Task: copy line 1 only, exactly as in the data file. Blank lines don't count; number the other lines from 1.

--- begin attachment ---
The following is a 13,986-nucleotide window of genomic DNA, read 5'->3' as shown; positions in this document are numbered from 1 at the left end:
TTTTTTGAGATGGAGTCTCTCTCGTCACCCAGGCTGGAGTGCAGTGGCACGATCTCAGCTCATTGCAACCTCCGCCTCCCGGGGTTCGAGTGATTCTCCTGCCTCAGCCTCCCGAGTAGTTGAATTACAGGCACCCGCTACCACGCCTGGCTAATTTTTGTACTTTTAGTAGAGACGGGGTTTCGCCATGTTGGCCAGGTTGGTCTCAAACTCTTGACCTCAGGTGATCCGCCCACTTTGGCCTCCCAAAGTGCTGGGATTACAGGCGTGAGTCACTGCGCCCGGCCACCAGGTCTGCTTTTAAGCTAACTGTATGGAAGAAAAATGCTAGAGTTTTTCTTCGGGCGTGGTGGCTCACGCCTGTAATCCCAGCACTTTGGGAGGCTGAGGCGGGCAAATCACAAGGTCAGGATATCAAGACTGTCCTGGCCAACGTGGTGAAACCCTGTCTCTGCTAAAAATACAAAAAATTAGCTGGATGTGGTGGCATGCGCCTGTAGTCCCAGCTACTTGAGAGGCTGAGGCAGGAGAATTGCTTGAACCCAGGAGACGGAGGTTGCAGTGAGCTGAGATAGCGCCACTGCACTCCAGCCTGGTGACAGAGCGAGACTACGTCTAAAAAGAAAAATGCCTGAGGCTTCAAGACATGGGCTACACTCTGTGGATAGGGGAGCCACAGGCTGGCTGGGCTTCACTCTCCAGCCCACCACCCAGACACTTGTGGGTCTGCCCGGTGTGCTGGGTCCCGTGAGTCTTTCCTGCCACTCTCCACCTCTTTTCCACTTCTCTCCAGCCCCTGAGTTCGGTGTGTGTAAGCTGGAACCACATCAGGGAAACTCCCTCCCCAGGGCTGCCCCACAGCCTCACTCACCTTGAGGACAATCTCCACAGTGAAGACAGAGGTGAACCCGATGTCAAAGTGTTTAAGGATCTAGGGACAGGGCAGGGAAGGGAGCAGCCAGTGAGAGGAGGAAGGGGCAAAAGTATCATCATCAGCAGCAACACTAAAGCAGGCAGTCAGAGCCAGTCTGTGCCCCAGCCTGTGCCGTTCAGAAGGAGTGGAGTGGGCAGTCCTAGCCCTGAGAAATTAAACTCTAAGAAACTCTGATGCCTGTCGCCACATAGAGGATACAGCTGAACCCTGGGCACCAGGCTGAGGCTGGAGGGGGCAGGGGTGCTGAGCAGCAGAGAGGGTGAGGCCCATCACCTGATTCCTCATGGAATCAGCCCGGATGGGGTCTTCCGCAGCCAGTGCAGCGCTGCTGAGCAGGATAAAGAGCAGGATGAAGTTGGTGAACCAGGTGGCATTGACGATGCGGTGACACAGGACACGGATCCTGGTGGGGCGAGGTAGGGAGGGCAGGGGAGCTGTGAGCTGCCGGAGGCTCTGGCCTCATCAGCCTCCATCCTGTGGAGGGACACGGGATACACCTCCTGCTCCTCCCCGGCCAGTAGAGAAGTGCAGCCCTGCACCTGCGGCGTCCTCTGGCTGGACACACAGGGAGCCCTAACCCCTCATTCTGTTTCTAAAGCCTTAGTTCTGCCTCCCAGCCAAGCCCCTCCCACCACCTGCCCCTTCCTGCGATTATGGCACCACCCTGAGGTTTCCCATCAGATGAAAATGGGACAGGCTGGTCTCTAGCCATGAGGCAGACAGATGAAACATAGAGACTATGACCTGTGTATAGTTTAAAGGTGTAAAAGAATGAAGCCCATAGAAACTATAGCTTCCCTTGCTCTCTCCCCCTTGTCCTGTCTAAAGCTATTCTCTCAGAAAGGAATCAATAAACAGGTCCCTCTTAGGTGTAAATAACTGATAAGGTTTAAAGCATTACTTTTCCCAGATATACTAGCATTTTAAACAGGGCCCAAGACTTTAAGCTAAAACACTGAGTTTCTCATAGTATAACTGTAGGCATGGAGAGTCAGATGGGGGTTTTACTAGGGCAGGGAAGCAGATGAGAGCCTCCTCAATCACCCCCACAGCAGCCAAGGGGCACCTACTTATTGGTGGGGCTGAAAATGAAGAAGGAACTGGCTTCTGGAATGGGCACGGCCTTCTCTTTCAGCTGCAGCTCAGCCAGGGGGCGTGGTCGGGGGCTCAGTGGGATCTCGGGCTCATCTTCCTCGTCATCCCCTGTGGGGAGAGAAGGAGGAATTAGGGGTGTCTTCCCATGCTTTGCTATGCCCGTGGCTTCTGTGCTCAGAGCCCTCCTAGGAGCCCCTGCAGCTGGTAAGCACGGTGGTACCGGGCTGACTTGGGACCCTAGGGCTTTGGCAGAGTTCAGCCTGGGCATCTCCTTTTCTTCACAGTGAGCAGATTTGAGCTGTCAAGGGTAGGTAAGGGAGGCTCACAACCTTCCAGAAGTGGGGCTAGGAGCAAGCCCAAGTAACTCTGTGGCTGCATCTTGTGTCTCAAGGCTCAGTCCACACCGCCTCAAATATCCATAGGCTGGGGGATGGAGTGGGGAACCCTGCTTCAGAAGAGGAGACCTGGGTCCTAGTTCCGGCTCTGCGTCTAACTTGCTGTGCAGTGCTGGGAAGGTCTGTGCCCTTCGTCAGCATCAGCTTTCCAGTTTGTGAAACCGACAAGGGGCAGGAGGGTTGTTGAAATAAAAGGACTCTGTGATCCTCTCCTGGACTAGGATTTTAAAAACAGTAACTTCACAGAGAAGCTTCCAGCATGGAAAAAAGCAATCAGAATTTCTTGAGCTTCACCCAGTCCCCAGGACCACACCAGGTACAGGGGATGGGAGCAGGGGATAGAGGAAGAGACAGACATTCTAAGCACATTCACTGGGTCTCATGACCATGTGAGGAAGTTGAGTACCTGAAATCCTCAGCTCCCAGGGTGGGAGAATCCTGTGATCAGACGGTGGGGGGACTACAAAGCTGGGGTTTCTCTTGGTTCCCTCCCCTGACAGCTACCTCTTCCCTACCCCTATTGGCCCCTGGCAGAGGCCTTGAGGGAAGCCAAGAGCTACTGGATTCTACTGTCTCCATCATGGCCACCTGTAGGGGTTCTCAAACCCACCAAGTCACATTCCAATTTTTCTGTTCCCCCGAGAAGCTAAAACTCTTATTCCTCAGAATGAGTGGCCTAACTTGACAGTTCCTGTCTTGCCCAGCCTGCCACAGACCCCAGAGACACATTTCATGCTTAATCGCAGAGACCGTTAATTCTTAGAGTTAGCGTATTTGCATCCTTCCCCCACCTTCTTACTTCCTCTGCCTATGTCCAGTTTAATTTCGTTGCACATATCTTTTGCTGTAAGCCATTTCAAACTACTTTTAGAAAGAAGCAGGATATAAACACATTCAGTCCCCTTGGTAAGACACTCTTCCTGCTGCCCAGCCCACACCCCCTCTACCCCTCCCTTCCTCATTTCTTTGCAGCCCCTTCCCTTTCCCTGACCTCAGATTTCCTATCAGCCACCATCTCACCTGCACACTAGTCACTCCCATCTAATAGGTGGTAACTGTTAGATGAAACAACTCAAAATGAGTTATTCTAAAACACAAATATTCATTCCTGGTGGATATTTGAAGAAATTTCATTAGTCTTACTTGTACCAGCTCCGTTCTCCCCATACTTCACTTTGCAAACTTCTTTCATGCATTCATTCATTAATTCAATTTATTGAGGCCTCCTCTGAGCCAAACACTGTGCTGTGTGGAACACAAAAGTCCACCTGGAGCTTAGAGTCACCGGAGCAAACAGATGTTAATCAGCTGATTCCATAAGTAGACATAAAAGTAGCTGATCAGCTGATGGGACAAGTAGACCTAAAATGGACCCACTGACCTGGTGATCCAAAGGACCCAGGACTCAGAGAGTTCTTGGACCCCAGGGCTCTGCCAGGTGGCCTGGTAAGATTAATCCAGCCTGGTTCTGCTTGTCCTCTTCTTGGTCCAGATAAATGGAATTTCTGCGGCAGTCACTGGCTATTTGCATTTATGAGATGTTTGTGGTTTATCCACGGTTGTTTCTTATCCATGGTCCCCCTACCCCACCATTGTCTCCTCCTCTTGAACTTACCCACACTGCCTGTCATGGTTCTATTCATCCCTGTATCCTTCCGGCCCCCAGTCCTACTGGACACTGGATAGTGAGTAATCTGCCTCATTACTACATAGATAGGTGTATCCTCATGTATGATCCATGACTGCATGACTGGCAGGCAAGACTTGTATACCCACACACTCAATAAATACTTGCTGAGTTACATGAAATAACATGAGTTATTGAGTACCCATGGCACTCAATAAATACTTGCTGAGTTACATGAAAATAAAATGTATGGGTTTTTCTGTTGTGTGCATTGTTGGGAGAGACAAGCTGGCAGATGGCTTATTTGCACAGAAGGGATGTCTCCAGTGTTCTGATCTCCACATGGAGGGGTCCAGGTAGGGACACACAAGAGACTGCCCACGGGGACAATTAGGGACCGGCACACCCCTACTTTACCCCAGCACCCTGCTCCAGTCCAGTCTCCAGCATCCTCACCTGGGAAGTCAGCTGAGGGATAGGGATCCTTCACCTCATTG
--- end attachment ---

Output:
The following is a 13,986-nucleotide window of genomic DNA, read 5'->3' as shown; positions in this document are numbered from 1 at the left end: